Condé, a prophecy of Napoleon, a general by instinct, incapable of defeat, insatiable of glory, throwing his marshal's baton within the lines of the enemy, and following it; passionate, false, unscrupulous, mean.
He attempted to wrench himself free, but Rolfe had rushed to his superior's assistance, and drew the baton with which he had provided himself when he set out from Scotland Yard.
The conductor is energetic and efficient, wields his baton in a lively manner, but hits nobody with it.
Mr. Roundjacket interposed with his ruler, managing that instrument pretty much as a marshal does his baton.
' I looked with interest at the extraordinary face of this adventurer, who, after starting with a musket and a knapsack in the ranks, was not contented with the baton of a marshal, but passed on afterwards to grasp the sceptre of a king.
To my own feeling, this post-office service recalled some mighty orchestra, where a thousand instruments, all disregarding each other, and so far in danger of discord, yet all obedient as slaves to the supreme baton of some great leader, terminate in a perfection of harmony like that of heart, veins, and arteries, in a healthy animal organization.
And, deepest of humiliations, it is your old rival, it is your tall and angular sister, it is the black city of London, who takes your glittering sword and transforms it into a policeman's baton of wood!
He had ceased altogether to wiggle the sliver of earthe baton with which he conducted his orchestrabecause this was clearly a waste of energy.
As for Jag Ear, his baton was once more conducting his orchestra in spirited tempo.
About this time he made his family home at Baton Rouge, La.
A short distance up stream the river banks in the parishes of St. Charles and St. John the Baptist were settled at an early period by German immigrants; thence the settlements were extended after the middle of the eighteenth century, first by French exiles from Acadia, next by Creole planters, and finally by Anglo-Americans who took their locations mostly above Baton Rouge.
Many of those who settled about Baton Rouge and on the Red River with cotton as their initial concern shifted to sugar at the end of the 'twenties, however, in response to the tariff of 1828 which heightened sugar prices at a time when the cotton market was depressed.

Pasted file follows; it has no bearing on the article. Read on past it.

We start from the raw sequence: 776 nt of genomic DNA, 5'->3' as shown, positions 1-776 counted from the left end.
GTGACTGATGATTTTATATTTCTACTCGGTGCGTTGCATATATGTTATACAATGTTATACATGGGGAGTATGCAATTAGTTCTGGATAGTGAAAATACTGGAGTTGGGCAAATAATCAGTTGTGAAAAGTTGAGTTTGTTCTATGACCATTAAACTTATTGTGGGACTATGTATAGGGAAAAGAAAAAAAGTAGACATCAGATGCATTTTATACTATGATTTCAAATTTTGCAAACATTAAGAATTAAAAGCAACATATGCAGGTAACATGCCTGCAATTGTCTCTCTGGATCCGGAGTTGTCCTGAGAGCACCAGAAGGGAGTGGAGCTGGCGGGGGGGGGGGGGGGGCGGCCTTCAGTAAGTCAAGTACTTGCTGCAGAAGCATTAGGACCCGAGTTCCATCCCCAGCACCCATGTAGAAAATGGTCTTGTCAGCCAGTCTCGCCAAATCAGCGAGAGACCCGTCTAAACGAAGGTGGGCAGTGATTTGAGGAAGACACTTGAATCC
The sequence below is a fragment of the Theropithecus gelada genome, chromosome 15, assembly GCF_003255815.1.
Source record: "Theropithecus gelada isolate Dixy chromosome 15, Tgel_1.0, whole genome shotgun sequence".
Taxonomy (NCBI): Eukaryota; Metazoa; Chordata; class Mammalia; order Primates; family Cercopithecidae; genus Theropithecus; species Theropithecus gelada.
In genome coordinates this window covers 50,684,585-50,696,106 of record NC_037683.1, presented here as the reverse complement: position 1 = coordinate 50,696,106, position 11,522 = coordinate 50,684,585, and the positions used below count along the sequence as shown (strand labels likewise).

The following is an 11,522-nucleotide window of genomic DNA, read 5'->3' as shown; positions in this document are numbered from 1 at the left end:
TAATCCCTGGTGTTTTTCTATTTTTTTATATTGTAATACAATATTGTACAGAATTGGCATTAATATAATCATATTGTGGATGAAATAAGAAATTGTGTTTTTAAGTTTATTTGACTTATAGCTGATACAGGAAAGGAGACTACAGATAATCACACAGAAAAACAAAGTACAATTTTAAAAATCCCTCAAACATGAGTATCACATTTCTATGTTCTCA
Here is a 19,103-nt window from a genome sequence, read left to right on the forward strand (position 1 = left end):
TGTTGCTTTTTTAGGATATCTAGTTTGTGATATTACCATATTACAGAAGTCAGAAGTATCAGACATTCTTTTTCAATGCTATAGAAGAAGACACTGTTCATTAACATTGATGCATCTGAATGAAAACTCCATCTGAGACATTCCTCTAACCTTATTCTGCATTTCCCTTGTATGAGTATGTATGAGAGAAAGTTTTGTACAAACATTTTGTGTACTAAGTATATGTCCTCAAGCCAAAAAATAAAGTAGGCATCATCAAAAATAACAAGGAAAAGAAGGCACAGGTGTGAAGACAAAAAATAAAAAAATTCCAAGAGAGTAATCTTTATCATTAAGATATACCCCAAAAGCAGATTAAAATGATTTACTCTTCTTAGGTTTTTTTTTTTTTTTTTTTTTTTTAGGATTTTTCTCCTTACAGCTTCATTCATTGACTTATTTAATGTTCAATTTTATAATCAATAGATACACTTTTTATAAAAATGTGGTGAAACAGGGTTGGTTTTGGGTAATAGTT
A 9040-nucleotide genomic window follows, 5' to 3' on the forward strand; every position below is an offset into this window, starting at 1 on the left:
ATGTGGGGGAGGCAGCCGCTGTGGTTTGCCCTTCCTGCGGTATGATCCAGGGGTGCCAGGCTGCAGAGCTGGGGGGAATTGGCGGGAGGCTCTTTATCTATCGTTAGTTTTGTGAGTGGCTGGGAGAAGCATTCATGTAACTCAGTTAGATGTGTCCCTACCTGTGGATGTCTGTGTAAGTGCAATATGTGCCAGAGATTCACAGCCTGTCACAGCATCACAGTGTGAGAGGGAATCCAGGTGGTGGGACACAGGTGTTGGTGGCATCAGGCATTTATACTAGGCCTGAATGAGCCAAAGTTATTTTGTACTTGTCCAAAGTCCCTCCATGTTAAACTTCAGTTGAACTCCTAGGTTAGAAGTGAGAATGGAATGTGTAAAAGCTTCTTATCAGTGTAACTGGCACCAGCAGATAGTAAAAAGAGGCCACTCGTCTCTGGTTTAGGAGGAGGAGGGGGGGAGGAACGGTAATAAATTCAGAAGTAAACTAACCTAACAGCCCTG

Thus when cotton was exceptionally high in the early 'twenties many Virginians discarded tobacco in its favor for a few years, and on the Louisiana lands from Baton Rouge to Alexandria, the planters from time to time changed from sugar to cotton and back again.
Reference: Personal interview with Mrs. Fayman, at her home, Cherry Heights near Baltimore, Md. "I was born in St. Nazaire Parish in Louisiana, about 60 miles south of Baton Rouge, in 1850.
"When I was about 5 years old I was sent to a private School in Baton Rouge, conducted by French sisters, where I stayed until I was kidnapped in 1860.
"Baton Rouge, situated on the Mississippi, was a river port and stopping place for all large river boats, especially between New Orleans and large towns and cities north.
"Well, what the old folks goin' to get out of this?" Interviewer: Samuel S. Taylor Person interviewed: Henrietta Evelina Smith 1714 Pine Street, Little Rock, Arkansas Age: "I was born in Louisiana in East Felicie Parish near Baton Rouge on the twenty-eighth day of December.
He'd haul cotton to Baton Rouge and things like that.
"I stayed in the war till I was mustered out in Baton Rouge, Louisiana.
The art of baton spinning.
The baton twirling series.
CO. Five minute baton book; twirl and spinning course.
Among the most important of these were the one at Watauga, in which Sevier and Robertson held command, and another known as Baton's Station, placed just above the forks of the Holston.
Haywood says that the first help came from Evan Shelby; Col. Russell, at Baton's Station proving dilatory.
It is not said that the troops were complimented by the presence of the people, who, on holidays then as on holidays now, usually appeared, having an air of self-respect, well-dressed, well-behaved, with nothing moving among them more threatening than the baton of the police as the sign of law and authority, but respecting that as the symbol of their own law.